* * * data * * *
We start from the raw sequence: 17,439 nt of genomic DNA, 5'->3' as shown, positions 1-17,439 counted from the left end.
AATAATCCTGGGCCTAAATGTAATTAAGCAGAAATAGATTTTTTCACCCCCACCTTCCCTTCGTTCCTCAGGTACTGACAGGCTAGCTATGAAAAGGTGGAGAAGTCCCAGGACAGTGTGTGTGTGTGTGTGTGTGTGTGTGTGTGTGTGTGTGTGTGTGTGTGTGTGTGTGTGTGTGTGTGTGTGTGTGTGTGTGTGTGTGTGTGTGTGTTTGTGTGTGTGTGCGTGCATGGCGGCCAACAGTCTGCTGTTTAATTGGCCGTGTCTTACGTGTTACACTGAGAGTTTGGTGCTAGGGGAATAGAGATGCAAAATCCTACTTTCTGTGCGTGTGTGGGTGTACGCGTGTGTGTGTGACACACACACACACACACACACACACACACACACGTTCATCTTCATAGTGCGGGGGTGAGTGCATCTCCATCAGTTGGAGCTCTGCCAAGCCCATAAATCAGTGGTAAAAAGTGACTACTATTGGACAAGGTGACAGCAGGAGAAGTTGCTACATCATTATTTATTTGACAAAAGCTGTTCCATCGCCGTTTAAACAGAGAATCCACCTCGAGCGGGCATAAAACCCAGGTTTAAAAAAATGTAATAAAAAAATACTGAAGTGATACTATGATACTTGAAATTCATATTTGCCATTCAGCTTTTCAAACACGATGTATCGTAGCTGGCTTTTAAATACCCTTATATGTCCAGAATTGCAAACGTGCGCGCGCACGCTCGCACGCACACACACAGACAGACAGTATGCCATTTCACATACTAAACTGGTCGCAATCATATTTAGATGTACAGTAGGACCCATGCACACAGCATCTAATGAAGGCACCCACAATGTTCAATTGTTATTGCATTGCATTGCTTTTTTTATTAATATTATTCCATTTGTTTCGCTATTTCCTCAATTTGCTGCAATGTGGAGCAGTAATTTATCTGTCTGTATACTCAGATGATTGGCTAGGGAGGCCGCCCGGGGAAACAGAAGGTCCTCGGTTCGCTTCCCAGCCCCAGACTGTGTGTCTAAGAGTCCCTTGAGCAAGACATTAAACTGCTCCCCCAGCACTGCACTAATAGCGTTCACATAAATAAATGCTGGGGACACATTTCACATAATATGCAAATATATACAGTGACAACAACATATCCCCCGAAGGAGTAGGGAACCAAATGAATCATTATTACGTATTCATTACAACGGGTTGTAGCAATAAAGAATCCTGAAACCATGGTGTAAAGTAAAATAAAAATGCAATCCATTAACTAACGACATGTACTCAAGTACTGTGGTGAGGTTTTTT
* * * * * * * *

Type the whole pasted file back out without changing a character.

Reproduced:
We start from the raw sequence: 17,439 nt of genomic DNA, 5'->3' as shown, positions 1-17,439 counted from the left end.
AATAATCCTGGGCCTAAATGTAATTAAGCAGAAATAGATTTTTTCACCCCCACCTTCCCTTCGTTCCTCAGGTACTGACAGGCTAGCTATGAAAAGGTGGAGAAGTCCCAGGACAGTGTGTGTGTGTGTGTGTGTGTGTGTGTGTGTGTGTGTGTGTGTGTGTGTGTGTGTGTGTGTGTGTGTGTGTGTGTGTGTGTGTGTGTGTGTGTGTTTGTGTGTGTGTGCGTGCATGGCGGCCAACAGTCTGCTGTTTAATTGGCCGTGTCTTACGTGTTACACTGAGAGTTTGGTGCTAGGGGAATAGAGATGCAAAATCCTACTTTCTGTGCGTGTGTGGGTGTACGCGTGTGTGTGTGACACACACACACACACACACACACACACACACACGTTCATCTTCATAGTGCGGGGGTGAGTGCATCTCCATCAGTTGGAGCTCTGCCAAGCCCATAAATCAGTGGTAAAAAGTGACTACTATTGGACAAGGTGACAGCAGGAGAAGTTGCTACATCATTATTTATTTGACAAAAGCTGTTCCATCGCCGTTTAAACAGAGAATCCACCTCGAGCGGGCATAAAACCCAGGTTTAAAAAAATGTAATAAAAAAATACTGAAGTGATACTATGATACTTGAAATTCATATTTGCCATTCAGCTTTTCAAACACGATGTATCGTAGCTGGCTTTTAAATACCCTTATATGTCCAGAATTGCAAACGTGCGCGCGCACGCTCGCACGCACACACACAGACAGACAGTATGCCATTTCACATACTAAACTGGTCGCAATCATATTTAGATGTACAGTAGGACCCATGCACACAGCATCTAATGAAGGCACCCACAATGTTCAATTGTTATTGCATTGCATTGCTTTTTTTATTAATATTATTCCATTTGTTTCGCTATTTCCTCAATTTGCTGCAATGTGGAGCAGTAATTTATCTGTCTGTATACTCAGATGATTGGCTAGGGAGGCCGCCCGGGGAAACAGAAGGTCCTCGGTTCGCTTCCCAGCCCCAGACTGTGTGTCTAAGAGTCCCTTGAGCAAGACATTAAACTGCTCCCCCAGCACTGCACTAATAGCGTTCACATAAATAAATGCTGGGGACACATTTCACATAATATGCAAATATATACAGTGACAACAACATATCCCCCGAAGGAGTAGGGAACCAAATGAATCATTATTACGTATTCATTACAACGGGTTGTAGCAATAAAGAATCCTGAAACCATGGTGTAAAGTAAAATAAAAATGCAATCCATTAACTAACGACATGTACTCAAGTACTGTGGTGAGGTTTTTT